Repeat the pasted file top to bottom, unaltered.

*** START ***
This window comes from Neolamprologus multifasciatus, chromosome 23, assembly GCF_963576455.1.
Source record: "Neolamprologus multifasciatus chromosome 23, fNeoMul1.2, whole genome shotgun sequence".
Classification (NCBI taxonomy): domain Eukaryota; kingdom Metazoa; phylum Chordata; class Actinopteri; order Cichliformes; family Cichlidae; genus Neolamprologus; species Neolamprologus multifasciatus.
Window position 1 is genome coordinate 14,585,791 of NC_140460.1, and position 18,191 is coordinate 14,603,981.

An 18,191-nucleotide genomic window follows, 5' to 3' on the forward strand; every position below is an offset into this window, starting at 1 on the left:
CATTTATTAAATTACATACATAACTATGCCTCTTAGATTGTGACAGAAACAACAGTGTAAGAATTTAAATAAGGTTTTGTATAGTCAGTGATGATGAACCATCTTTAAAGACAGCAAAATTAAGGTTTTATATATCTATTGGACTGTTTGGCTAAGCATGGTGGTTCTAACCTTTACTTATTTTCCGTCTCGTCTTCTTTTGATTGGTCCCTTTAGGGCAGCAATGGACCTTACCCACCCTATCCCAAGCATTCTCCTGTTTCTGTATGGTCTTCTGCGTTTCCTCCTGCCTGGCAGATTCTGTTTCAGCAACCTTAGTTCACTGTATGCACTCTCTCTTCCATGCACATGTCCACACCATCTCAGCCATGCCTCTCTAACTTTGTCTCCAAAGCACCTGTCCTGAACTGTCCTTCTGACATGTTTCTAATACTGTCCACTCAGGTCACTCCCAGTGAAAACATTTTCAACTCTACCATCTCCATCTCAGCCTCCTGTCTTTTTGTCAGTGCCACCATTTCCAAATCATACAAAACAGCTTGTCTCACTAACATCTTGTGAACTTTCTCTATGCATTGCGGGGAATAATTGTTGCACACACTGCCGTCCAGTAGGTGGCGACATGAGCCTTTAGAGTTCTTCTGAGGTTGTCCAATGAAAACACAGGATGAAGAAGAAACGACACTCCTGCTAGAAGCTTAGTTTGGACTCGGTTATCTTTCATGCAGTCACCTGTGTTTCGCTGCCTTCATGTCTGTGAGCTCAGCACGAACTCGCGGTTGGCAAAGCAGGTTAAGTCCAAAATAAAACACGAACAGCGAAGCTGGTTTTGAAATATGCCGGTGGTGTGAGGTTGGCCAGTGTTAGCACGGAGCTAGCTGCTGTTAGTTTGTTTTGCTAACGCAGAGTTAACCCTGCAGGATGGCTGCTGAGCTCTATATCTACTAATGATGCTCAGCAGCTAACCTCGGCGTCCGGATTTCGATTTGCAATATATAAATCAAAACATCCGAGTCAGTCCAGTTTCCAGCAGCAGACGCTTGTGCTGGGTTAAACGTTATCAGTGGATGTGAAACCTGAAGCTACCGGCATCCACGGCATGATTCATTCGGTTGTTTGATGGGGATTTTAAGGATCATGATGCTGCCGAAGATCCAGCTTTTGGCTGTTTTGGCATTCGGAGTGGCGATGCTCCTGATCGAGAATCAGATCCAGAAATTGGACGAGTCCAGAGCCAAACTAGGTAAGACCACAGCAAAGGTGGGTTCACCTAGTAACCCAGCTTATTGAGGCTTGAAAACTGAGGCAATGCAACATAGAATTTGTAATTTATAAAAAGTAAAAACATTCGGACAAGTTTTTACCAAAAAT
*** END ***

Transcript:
This window comes from Neolamprologus multifasciatus, chromosome 23, assembly GCF_963576455.1.
Source record: "Neolamprologus multifasciatus chromosome 23, fNeoMul1.2, whole genome shotgun sequence".
Classification (NCBI taxonomy): domain Eukaryota; kingdom Metazoa; phylum Chordata; class Actinopteri; order Cichliformes; family Cichlidae; genus Neolamprologus; species Neolamprologus multifasciatus.
Window position 1 is genome coordinate 14,585,791 of NC_140460.1, and position 18,191 is coordinate 14,603,981.

An 18,191-nucleotide genomic window follows, 5' to 3' on the forward strand; every position below is an offset into this window, starting at 1 on the left:
CATTTATTAAATTACATACATAACTATGCCTCTTAGATTGTGACAGAAACAACAGTGTAAGAATTTAAATAAGGTTTTGTATAGTCAGTGATGATGAACCATCTTTAAAGACAGCAAAATTAAGGTTTTATATATCTATTGGACTGTTTGGCTAAGCATGGTGGTTCTAACCTTTACTTATTTTCCGTCTCGTCTTCTTTTGATTGGTCCCTTTAGGGCAGCAATGGACCTTACCCACCCTATCCCAAGCATTCTCCTGTTTCTGTATGGTCTTCTGCGTTTCCTCCTGCCTGGCAGATTCTGTTTCAGCAACCTTAGTTCACTGTATGCACTCTCTCTTCCATGCACATGTCCACACCATCTCAGCCATGCCTCTCTAACTTTGTCTCCAAAGCACCTGTCCTGAACTGTCCTTCTGACATGTTTCTAATACTGTCCACTCAGGTCACTCCCAGTGAAAACATTTTCAACTCTACCATCTCCATCTCAGCCTCCTGTCTTTTTGTCAGTGCCACCATTTCCAAATCATACAAAACAGCTTGTCTCACTAACATCTTGTGAACTTTCTCTATGCATTGCGGGGAATAATTGTTGCACACACTGCCGTCCAGTAGGTGGCGACATGAGCCTTTAGAGTTCTTCTGAGGTTGTCCAATGAAAACACAGGATGAAGAAGAAACGACACTCCTGCTAGAAGCTTAGTTTGGACTCGGTTATCTTTCATGCAGTCACCTGTGTTTCGCTGCCTTCATGTCTGTGAGCTCAGCACGAACTCGCGGTTGGCAAAGCAGGTTAAGTCCAAAATAAAACACGAACAGCGAAGCTGGTTTTGAAATATGCCGGTGGTGTGAGGTTGGCCAGTGTTAGCACGGAGCTAGCTGCTGTTAGTTTGTTTTGCTAACGCAGAGTTAACCCTGCAGGATGGCTGCTGAGCTCTATATCTACTAATGATGCTCAGCAGCTAACCTCGGCGTCCGGATTTCGATTTGCAATATATAAATCAAAACATCCGAGTCAGTCCAGTTTCCAGCAGCAGACGCTTGTGCTGGGTTAAACGTTATCAGTGGATGTGAAACCTGAAGCTACCGGCATCCACGGCATGATTCATTCGGTTGTTTGATGGGGATTTTAAGGATCATGATGCTGCCGAAGATCCAGCTTTTGGCTGTTTTGGCATTCGGAGTGGCGATGCTCCTGATCGAGAATCAGATCCAGAAATTGGACGAGTCCAGAGCCAAACTAGGTAAGACCACAGCAAAGGTGGGTTCACCTAGTAACCCAGCTTATTGAGGCTTGAAAACTGAGGCAATGCAACATAGAATTTGTAATTTATAAAAAGTAAAAACATTCGGACAAGTTTTTACCAAAAAT